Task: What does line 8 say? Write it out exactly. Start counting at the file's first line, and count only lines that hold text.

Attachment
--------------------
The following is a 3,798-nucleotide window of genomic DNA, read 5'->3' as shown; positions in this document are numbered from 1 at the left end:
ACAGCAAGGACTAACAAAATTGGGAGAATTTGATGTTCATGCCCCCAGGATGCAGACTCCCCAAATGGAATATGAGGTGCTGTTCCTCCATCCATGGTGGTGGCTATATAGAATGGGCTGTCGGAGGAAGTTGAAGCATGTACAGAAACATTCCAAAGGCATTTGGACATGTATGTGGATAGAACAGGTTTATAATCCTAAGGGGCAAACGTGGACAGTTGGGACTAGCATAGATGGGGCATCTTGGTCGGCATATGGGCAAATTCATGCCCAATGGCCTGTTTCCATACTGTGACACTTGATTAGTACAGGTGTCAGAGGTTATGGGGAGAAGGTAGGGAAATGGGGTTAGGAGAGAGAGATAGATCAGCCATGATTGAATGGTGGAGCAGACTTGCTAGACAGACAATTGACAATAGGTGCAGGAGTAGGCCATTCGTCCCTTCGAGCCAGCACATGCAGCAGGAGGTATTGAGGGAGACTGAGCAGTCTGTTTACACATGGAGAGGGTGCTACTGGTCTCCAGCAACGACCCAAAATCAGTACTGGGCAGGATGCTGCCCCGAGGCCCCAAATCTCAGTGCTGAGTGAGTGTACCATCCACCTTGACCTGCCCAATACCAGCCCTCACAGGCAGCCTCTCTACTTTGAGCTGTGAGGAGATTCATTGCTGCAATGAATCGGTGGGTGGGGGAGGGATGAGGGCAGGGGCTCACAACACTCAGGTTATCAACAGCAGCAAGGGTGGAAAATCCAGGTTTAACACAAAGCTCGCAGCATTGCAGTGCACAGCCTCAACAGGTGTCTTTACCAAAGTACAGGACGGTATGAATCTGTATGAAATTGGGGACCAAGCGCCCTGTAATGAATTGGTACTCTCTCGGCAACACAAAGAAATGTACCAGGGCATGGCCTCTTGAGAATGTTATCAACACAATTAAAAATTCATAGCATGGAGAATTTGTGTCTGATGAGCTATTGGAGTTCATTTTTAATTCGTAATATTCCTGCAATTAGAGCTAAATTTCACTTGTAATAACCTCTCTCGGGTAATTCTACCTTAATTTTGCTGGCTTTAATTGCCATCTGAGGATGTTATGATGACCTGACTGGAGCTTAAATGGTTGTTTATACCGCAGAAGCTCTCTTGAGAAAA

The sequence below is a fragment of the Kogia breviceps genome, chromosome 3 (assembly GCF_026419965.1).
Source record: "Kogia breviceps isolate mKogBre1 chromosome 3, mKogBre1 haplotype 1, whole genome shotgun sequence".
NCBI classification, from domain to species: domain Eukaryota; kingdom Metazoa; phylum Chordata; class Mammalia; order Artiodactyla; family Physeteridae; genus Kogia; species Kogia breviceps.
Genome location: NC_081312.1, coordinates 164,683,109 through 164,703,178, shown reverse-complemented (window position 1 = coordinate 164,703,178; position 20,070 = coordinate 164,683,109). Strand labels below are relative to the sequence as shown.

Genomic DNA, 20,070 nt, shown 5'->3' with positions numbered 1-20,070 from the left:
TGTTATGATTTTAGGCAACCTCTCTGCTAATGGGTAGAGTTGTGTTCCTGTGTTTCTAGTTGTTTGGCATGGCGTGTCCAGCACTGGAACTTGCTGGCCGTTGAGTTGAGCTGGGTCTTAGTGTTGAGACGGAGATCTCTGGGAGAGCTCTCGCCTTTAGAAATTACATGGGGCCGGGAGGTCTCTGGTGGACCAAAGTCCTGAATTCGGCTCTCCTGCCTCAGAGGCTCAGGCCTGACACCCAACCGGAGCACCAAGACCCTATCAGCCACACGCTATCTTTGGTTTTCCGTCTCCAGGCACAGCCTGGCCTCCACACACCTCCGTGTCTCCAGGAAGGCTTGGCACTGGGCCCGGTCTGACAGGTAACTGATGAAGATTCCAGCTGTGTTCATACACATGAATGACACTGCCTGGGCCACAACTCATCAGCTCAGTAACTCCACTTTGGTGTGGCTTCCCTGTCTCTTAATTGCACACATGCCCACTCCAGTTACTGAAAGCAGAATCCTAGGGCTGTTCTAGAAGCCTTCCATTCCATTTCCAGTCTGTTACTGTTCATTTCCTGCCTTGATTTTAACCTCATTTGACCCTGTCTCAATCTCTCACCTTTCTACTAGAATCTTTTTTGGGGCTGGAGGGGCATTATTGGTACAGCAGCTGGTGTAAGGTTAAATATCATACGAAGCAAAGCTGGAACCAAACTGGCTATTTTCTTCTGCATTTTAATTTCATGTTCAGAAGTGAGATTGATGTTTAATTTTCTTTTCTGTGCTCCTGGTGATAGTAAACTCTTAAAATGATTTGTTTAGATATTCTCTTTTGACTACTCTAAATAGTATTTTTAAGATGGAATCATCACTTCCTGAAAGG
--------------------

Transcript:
TGTTATGATTTTAGGCAACCTCTCTGCTAATGGGTAGAGTTGTGTTCCTGTGTTTCTAGTTGTTTGGCATGGCGTGTCCAGCACTGGAACTTGCTGGCCGTTGAGTTGAGCTGGGTCTTAGTGTTGAGACGGAGATCTCTGGGAGAGCTCTCGCCTTTAGAAATTACATGGGGCCGGGAGGTCTCTGGTGGACCAAAGTCCTGAATTCGGCTCTCCTGCCTCAGAGGCTCAGGCCTGACACCCAACCGGAGCACCAAGACCCTATCAGCCACACGCTATCTTTGGTTTTCCGTCTCCAGGCACAGCCTGGCCTCCACACACCTCCGTGTCTCCAGGAAGGCTTGGCACTGGGCCCGGTCTGACAGGTAACTGATGAAGATTCCAGCTGTGTTCATACACATGAATGACACTGCCTGGGCCACAACTCATCAGCTCAGTAACTCCACTTTGGTGTGGCTTCCCTGTCTCTTAATTGCACACATGCCCACTCCAGTTACTGAAAGCAGAATCCTAGGGCTGTTCTAGAAGCCTTCCATTCCATTTCCAGTCTGTTACTGTTCATTTCCTGCCTTGATTTTAACCTCATTTGACCCTGTCTCAATCTCTCACCTTTCTACTAGAATCTTTTTTGGGGCTGGAGGGGCATTATTGGTACAGCAGCTGGTGTAAGGTTAAATATCATACGAAGCAAAGCTGGAACCAAACTGGCTATTTTCTTCTGCATTTTAATTTCATGTTCAGAAGTGAGATTGATGTTTAATTTTCTTTTCTGTGCTCCTGGTGATAGTAAACTCTTAAAATGATTTGTTTAGATATTCTCTTTTGACTACTCTAAATAGTATTTTTAAGATGGAATCATCACTTCCTGAAAGG